That smarmy smile on the cover model’s face? It’s THAT for the ENTIRE BOOK. It’s being HIT OVER THE HEAD with SANCTIMONIOUS PREACHING in every. freaking. chapter. I skimmed ahead in hopes of the “heroine” finding herself in need of enlightenment and redemption, but of course not. She’s PIOUS. She’s VIRTUOUS. And she makes sure everyone around her knows it.
I DETEST (and that’s putting it mildly) the “You’re Not Worthy of Love Until You’re as Godly as Me” inspie trope, and this book is built on PILES AND PILES of that HOLIER-THAN-THOU HYPOCRISY. It’s ironic — and not in a good way — to find such a pharisaic message glorified and rewarded in a Christmas novel.
I wasn’t kidding about the “binge” thing.
Only one dud in this bunch, the rest will go on the re-read list next year. Or this weekend. Or maybe I’ll sneak out of the office potluck early.
A few anthologies, a few novellas, a novella from another anthology, and one I thought was a novella but was actually a novel which is probably why I got pissy with it.
I kinda forgot about the “Naughty & Nice List” theme, but I can’t think about that right now because I need to figure what to take to the office potluck tomorrow that won’t require cooking or baking. Or buying ingredients. I’m thinking Mint M&Ms. Unless I eat those for breakfast again.
Holy crap, I love this WordPress theme so much I’m going to keep it ALL YEAR LONG. No, I haven’t started drinking yet, it’s only 11:15 a.m. on a Tuesday.
So I bought this:
And now I need to watch Gigi:
I joke about my anxiety and depression and OCD here quite a bit, because most of the time I’m in the right frame of mind to view those diagnoses as just another part of me, like being ridiculously near-sighted or having hay fever. When the meds and therapy and the planets are aligned, I can just shrug off my, um, quirks and make it through each day without dreading the next.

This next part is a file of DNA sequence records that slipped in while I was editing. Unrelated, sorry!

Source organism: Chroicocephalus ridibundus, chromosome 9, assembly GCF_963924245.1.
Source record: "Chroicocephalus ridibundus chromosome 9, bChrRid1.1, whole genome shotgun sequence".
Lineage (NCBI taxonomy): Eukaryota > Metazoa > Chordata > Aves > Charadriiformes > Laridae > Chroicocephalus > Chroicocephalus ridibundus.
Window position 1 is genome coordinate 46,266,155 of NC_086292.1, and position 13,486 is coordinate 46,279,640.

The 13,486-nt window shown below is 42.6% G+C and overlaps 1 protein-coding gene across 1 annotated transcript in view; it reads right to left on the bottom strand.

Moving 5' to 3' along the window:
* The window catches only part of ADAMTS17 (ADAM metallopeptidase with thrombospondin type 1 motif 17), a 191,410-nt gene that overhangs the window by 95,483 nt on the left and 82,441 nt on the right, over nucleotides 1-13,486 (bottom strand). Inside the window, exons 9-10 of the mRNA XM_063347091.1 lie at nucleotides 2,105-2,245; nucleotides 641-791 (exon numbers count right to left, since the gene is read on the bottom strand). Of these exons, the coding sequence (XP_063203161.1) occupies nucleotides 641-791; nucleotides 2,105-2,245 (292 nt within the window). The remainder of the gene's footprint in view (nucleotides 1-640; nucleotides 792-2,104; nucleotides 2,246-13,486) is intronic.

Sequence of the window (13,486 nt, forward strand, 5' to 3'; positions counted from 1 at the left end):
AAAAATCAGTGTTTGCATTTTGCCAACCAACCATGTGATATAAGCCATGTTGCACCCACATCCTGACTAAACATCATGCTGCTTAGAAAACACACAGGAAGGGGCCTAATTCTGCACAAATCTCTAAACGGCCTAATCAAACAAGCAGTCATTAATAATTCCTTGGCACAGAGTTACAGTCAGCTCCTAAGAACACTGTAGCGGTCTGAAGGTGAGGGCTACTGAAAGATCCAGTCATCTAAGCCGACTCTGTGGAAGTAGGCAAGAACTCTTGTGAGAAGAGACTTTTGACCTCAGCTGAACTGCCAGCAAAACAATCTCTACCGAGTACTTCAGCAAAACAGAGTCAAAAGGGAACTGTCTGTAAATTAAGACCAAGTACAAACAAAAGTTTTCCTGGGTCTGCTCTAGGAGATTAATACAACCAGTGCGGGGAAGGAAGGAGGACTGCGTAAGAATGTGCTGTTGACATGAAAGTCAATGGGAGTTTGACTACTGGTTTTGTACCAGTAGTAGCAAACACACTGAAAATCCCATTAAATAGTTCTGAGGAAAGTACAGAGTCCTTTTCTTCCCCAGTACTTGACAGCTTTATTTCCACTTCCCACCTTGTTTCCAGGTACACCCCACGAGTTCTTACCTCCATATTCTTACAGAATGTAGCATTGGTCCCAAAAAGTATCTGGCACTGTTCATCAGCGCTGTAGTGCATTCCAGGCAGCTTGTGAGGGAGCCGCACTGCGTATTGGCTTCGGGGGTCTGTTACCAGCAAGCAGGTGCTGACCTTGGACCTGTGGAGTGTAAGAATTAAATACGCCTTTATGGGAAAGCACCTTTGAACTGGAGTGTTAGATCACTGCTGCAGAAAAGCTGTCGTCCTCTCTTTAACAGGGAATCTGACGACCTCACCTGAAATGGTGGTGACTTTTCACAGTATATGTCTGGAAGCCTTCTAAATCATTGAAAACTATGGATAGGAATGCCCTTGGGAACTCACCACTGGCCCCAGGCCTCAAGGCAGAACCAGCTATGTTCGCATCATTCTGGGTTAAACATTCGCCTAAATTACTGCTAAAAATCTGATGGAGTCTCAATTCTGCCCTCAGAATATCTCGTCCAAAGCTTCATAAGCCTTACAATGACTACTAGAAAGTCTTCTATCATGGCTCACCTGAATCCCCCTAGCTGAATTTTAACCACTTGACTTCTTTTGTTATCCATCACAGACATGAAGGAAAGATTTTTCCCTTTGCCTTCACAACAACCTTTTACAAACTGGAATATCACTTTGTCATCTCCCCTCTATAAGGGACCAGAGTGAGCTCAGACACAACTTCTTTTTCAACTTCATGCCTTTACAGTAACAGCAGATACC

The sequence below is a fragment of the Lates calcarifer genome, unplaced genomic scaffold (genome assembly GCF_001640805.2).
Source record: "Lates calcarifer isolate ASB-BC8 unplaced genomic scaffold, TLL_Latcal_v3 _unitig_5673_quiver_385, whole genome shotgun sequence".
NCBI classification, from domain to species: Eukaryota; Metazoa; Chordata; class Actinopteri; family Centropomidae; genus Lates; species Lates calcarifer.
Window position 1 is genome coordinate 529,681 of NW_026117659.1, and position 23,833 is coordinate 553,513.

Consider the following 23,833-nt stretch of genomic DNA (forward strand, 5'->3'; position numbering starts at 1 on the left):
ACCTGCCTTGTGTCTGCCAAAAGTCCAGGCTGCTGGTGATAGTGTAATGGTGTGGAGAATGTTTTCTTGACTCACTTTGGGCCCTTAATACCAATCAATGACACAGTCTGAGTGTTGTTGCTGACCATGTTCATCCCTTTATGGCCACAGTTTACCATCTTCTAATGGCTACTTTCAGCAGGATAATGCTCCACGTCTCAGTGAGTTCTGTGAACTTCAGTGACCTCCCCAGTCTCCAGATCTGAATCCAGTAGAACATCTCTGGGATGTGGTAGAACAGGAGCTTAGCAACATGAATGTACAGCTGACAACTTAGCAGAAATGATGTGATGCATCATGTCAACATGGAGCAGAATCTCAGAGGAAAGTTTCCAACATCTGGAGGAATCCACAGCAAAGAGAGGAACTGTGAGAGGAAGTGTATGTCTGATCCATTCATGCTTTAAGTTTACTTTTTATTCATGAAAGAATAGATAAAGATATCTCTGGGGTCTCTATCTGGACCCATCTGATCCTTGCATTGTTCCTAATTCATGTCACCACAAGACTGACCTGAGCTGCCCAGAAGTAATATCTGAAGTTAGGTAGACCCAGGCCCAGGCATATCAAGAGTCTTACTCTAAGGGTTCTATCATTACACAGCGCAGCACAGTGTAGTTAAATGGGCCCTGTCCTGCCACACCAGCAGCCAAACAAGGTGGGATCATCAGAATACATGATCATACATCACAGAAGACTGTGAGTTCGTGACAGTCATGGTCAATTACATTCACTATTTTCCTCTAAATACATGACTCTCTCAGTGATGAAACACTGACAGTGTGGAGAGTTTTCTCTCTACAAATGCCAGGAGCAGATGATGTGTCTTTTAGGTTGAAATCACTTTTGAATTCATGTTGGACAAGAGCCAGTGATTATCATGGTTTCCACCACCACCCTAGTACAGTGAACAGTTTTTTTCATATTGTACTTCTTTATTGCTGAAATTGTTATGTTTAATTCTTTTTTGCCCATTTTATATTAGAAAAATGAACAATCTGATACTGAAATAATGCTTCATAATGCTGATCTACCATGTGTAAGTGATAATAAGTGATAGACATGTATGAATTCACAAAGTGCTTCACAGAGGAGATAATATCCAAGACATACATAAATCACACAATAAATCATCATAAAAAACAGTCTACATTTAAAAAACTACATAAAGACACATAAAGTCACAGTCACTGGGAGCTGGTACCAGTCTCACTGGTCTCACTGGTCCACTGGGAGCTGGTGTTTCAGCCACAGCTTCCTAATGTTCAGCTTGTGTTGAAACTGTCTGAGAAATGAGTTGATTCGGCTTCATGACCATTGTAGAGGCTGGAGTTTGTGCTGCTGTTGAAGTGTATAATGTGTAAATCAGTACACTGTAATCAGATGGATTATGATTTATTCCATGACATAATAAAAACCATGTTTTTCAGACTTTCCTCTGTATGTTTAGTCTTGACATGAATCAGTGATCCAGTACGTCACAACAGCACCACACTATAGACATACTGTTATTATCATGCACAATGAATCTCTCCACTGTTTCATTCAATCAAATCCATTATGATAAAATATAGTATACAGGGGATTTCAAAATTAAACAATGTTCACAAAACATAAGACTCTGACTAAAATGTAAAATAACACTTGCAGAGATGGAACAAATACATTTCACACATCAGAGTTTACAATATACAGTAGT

Last Thanksgiving, nothing was aligned. This Thanksgiving, I’m on an even keel because I finally did something I was terrified to do before.
I asked for help.
To ramp up the festive spirit around here, I’m going to use Naughty & Nice Lists for all my holiday novella reviews.
- Title: Matzoh and Mistletoe
- Author: Jodie Griffin
- Genre(s): Contemporary, Erotica
- Publisher: Carina Press, November 2013
- Source: NetGalley
- Length: 92 pages
- Trope(s): Awakening the Innocent, Alpha Cop, Evil Abusive Ex, Sex in the Snow
- Quick blurb: Cop/Dom helps Nice Jewish Girl learn to give blowjobs.
- Quick review: Some really promising elements, but too much How To Be A Submissive In 100 Easy Pages
- Grade: C
He tasted like peppermint candy canes and kissed like a bad boy.
The Nice List….
I am now wishlisting books by narrator. I am officially addicted.
That would be “highly recommended” as in “read this NOW, dammit, your life is meaningless without this book.”
The Book Thief by Marcus Zusak
Narrated by Allan Corduner
I avoided this for years because it’s told from Death’s point of view. I was a dumbass. It’s stunning. From start to finish. I can’t even begin to count how many times I nearly drove off the road trying to bookmark a “holy SHIT, that was good” passage.
It’s one of those books that uses language in an entirely unique way. I kept thinking the title should be “The Word Thief” instead, because Zusak somehow manages to turn seemingly simple words and phrases into characters in their own right. Just read the prologue in the sample, you’ll see what I mean.